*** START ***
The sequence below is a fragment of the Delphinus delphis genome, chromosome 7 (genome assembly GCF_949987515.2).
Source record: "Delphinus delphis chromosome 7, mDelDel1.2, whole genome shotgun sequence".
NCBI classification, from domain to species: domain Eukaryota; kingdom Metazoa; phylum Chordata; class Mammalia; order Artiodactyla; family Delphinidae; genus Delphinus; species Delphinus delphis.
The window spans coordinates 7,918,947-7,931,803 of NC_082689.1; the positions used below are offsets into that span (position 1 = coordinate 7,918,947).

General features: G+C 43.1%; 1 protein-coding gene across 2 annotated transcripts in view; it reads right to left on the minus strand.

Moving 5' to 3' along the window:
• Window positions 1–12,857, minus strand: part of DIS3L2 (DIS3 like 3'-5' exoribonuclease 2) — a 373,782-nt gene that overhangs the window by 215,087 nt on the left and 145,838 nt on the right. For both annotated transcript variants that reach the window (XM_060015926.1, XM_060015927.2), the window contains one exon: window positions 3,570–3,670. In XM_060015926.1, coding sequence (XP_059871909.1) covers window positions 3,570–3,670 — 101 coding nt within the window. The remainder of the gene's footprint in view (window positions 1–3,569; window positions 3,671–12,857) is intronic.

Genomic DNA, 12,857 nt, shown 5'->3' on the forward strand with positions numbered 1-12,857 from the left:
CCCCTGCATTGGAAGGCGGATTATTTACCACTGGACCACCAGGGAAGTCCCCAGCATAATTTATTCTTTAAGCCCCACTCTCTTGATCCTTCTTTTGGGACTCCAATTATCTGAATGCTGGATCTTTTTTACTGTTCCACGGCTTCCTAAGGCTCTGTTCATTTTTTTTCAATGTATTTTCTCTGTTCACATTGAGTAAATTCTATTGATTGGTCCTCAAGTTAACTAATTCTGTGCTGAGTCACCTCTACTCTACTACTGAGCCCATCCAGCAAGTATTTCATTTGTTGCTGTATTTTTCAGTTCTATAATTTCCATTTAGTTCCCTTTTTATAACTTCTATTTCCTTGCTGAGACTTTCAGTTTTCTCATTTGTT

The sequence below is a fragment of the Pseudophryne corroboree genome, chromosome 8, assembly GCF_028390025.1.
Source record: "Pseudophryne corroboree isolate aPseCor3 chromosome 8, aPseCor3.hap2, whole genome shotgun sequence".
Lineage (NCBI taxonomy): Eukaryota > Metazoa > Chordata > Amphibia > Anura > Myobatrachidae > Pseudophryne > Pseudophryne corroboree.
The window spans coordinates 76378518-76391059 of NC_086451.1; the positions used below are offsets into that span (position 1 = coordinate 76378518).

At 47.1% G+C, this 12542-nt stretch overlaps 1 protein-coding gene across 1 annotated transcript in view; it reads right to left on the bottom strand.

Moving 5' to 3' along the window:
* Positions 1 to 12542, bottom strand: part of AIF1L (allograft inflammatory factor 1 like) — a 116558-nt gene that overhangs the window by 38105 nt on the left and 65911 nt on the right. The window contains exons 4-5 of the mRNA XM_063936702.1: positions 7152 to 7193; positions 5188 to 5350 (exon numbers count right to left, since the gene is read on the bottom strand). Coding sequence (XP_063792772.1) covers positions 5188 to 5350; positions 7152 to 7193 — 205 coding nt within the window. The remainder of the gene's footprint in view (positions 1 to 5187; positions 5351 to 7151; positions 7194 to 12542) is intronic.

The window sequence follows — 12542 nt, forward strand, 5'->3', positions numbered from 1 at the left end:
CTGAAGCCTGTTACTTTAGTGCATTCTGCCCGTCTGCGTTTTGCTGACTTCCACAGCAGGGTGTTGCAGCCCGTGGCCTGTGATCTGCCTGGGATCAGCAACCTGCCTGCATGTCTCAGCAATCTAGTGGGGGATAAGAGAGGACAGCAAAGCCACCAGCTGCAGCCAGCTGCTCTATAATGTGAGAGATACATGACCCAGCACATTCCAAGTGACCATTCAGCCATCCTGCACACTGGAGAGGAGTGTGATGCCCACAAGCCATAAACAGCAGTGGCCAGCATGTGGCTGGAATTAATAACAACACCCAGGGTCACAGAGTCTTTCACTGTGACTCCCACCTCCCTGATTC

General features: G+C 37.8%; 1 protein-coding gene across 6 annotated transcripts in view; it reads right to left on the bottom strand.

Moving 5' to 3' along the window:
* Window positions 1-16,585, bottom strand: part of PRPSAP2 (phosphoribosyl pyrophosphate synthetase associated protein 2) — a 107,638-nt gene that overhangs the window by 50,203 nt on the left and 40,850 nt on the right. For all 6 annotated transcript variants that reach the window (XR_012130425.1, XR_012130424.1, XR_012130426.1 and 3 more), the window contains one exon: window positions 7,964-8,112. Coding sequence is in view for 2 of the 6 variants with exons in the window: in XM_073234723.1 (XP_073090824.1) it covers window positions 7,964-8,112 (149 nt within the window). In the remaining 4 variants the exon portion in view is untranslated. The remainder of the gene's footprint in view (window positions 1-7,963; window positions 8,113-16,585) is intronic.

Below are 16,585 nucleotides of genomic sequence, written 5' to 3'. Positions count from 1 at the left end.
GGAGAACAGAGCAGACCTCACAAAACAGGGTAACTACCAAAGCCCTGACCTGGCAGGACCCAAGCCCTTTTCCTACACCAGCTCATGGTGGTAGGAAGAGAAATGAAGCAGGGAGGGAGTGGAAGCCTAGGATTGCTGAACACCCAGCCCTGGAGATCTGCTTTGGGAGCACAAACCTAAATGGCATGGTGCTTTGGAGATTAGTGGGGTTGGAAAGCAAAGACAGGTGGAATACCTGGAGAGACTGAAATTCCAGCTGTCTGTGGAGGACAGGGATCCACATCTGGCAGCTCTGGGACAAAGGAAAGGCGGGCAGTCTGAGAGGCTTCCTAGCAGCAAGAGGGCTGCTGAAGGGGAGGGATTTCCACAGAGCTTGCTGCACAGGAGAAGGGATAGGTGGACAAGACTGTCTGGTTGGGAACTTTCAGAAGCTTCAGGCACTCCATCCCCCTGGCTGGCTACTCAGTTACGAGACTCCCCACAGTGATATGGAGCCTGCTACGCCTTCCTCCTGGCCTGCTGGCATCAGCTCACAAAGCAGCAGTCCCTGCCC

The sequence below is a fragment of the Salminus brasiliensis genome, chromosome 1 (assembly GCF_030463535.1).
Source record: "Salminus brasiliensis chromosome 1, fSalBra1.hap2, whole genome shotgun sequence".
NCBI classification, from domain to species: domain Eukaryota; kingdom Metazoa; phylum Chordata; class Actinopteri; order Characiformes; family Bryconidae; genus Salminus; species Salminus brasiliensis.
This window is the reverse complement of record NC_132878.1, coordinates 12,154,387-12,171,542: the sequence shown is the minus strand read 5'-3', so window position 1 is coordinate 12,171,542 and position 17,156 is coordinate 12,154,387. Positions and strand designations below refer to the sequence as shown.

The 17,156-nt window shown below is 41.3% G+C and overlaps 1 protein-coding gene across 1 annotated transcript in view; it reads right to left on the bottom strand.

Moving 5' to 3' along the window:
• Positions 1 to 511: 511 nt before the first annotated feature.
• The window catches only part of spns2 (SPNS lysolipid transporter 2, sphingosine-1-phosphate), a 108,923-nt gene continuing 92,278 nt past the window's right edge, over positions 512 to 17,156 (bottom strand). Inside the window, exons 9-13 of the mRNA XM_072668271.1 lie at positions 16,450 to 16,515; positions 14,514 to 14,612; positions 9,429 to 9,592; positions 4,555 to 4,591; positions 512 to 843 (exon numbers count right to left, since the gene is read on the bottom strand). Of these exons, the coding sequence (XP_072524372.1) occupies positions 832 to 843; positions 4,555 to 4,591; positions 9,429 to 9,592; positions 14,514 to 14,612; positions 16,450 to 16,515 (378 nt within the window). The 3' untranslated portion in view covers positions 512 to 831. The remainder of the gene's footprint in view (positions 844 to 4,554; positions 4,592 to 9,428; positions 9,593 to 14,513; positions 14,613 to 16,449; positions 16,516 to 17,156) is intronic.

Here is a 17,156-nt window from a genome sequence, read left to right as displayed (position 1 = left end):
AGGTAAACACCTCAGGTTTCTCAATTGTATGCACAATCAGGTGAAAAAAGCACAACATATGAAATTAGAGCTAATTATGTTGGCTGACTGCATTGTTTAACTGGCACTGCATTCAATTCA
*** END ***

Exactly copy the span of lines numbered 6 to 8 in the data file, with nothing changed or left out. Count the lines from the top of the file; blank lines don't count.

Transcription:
Moving 5' to 3' along the window:
• Window positions 1–12,857, minus strand: part of DIS3L2 (DIS3 like 3'-5' exoribonuclease 2) — a 373,782-nt gene that overhangs the window by 215,087 nt on the left and 145,838 nt on the right. For both annotated transcript variants that reach the window (XM_060015926.1, XM_060015927.2), the window contains one exon: window positions 3,570–3,670. In XM_060015926.1, coding sequence (XP_059871909.1) covers window positions 3,570–3,670 — 101 coding nt within the window. The remainder of the gene's footprint in view (window positions 1–3,569; window positions 3,671–12,857) is intronic.

Genomic DNA, 12,857 nt, shown 5'->3' on the forward strand with positions numbered 1-12,857 from the left: